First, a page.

Reinsurers are keen to help manage pandemic risks but wary of the global aggregate exposure

While reinsurers are keen to be “part of the solution” relating to how the risks associated with future pandemics might be handled, they are also wary of the potential aggregate exposure on a global basis, Frank Nutter, president of the Reinsurance Association of America (RAA), told APCIA Today.

Nutter said that the association’s members are supportive of initiatives by insurers, policyholders or policymakers to devise a solution around how this risk might be handled so that a market for coverage is available. But he stressed that it remains an extremely complex issue.

“There is a handful of insurers and leading industry trade groups developing proposals around whether some type of public-private partnership might be appropriate.

“The controversy is around whether the industry should have a risk-bearing role and what percentage of the overall exposure that might be,” he said. “There is no consensus on that.”

He notes that APCIA and the National Association of Mutual Insurance Companies have agreed that the government should manage 100 percent of the risk associated with small employers but beyond that there has been no consensus from policymakers yet.

“Although we expect to be part of the discussions, we believe this is first and foremost a matter for primary insurers,” Nutter said.

“The reinsurers want to be part of any solution. But they are also concerned about the aggregate exposure that could result from similar schemes on a global basis.”

He added that one of the biggest challenges of creating such a solution is around how event cancellation is handled. “That is a really tough one,” he said.

Overall he feels the reinsurance industry has handled the challenges of COVID-19 well: on an operational level, it has transitioned to a culture of working remotely quickly and seamlessly; on a financial level it has, so far, coped with the claims that have come its way. But he stressed that the pandemic is an ongoing event with much uncertainty still ahead.

“The loss experience is yet to be determined,” he said. “The loss projections range from $40 billion to $80 billion, which is a huge range. But there could be a long way to go.”

Nutter noted one positive: none of the 12 states that introduced legislation to force insurers to cover business interruption (BI) claims caused by the pandemic on a retroactive basis, has succeeded in passing a law.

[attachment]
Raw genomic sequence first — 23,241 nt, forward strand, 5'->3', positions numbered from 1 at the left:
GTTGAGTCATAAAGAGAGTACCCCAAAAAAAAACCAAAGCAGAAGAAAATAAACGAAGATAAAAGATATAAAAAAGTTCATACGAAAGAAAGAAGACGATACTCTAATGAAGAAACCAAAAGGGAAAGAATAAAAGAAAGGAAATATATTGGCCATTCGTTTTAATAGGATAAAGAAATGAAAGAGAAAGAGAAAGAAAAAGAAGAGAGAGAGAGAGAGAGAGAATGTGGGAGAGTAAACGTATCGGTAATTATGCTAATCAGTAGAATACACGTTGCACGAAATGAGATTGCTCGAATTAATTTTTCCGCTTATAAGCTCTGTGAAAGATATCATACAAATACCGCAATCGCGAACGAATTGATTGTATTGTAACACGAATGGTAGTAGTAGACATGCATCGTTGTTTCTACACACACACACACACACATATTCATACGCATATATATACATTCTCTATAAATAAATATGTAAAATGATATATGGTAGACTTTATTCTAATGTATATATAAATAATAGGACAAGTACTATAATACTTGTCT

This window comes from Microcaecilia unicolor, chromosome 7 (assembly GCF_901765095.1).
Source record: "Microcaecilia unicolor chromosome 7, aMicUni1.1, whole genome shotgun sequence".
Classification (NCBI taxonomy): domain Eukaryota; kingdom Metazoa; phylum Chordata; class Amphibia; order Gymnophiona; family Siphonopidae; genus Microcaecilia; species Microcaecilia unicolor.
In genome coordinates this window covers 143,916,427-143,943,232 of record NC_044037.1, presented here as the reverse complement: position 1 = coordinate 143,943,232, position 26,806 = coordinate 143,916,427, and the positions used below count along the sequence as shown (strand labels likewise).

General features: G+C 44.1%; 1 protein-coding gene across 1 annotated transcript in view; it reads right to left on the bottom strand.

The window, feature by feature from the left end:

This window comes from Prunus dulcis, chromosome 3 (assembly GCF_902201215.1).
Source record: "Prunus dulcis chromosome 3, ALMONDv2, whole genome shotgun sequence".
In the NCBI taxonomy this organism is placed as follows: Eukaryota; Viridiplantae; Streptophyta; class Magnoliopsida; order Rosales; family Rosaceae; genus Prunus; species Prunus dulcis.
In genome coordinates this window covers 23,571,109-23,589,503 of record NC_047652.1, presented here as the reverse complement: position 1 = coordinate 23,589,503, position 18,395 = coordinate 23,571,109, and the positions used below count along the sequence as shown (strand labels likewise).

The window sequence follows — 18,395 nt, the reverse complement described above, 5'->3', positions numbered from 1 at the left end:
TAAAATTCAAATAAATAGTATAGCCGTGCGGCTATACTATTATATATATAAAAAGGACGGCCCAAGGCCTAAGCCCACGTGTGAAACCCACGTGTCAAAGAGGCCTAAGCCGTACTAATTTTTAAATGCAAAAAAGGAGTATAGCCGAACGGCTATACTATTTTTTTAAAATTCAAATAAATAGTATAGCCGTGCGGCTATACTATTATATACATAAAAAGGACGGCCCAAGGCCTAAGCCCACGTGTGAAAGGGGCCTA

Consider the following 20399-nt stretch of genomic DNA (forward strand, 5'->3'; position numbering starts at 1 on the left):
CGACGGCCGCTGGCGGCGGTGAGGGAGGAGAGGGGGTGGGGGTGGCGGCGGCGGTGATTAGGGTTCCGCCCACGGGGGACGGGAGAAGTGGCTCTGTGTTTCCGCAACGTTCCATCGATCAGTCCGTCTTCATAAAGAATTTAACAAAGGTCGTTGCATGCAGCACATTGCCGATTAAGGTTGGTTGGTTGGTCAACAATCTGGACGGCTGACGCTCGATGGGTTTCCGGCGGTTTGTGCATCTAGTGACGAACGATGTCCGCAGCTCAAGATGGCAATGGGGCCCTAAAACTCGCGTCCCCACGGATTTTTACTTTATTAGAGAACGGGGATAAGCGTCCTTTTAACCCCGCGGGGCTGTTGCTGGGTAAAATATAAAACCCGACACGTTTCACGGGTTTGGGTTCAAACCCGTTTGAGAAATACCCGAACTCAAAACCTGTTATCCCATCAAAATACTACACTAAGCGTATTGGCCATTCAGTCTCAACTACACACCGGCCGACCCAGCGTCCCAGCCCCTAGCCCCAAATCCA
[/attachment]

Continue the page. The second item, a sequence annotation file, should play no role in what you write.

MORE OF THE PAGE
“The RAA has always aligned with the primary companies and we have the view that traditional BI coverages were not designed to cover this,” he said.

“The controversy is around whether the industry should have a risk-bearing role.”

Frank Nutter, RAA

Making progress

Nutter was quick to praise the progress that has been made on a number of issues this year, despite the challenges of COVID-19 and the remote legislative process this has meant in most states.

One example has been the progress on the implementation of the bilateral covered agreement on insurance and reinsurance between the EU and the US, signed in 2017. If the agreement is not implemented by all 50 states within five years of the deal, the federal government has the power to step in and force its implementation.

The states must pass a model law drafted by the National Association of Insurance Commissioners (NAIC). The law also makes provision for Bermuda, Switzerland and Japan, in recognition of the fact that these jurisdictions are core to the risk transfer markets and have regulatory regimes recognised by the EU.

The signing of the covered agreement marked the final step in more than 20 years of discussions and a year of formal negotiations between the European Commission and the US Department of the Treasury and Office of the Trade Representative.

Nutter said that the RAA was hoping that 25 states would pass the law in 2020; he thinks that 15 to 18 will this year, but regards this as a success given the challenges of COVID-19.

“That would tee the rest up to pass it in 2021. It is incremental progress but we feel we are getting there,” he said.

Flood programme renewed

Meanwhile, Nutter notes, the National Flood Insurance Program has again been passed—on a temporary basis. He stresses that this would ideally be passed on a long-term basis so that the industry can plan.

“Our goal is to achieve a permanent extension of the flood programme. We think five years would be reasonable, but also would give us time to find ways for the private market to take on more flood risk,” he said.

Progress on the latter was made recently when a National Conference of Insurance Legislators committee signed a flood insurance model act that, it said, will boost the private flood insurance market. This means that states can now adopt the act and look to facilitate a private flood market in their state.

South Carolina has already moved to do this.

He notes the renewal of the Terrorism Risk Insurance Act for seven years as another achievement, which offers certainty to the industry.

Finally, Nutter notes that, especially given the distraction of the presidential election, it is looking less likely that one final item on the RAA’s wish list will be resolved this year. A conflict exists between states that have legalised aspects of cannabis use and the federal government, which still classes cannabis as an illegal substance.

This is a problem for insurers and financial institutions wary of breaking federal rules to work with these businesses.

“While the House of Representatives has passed a law three times that would clarify this, the Senate has not and it looks unlikely this will be resolved before next year,” he concluded.

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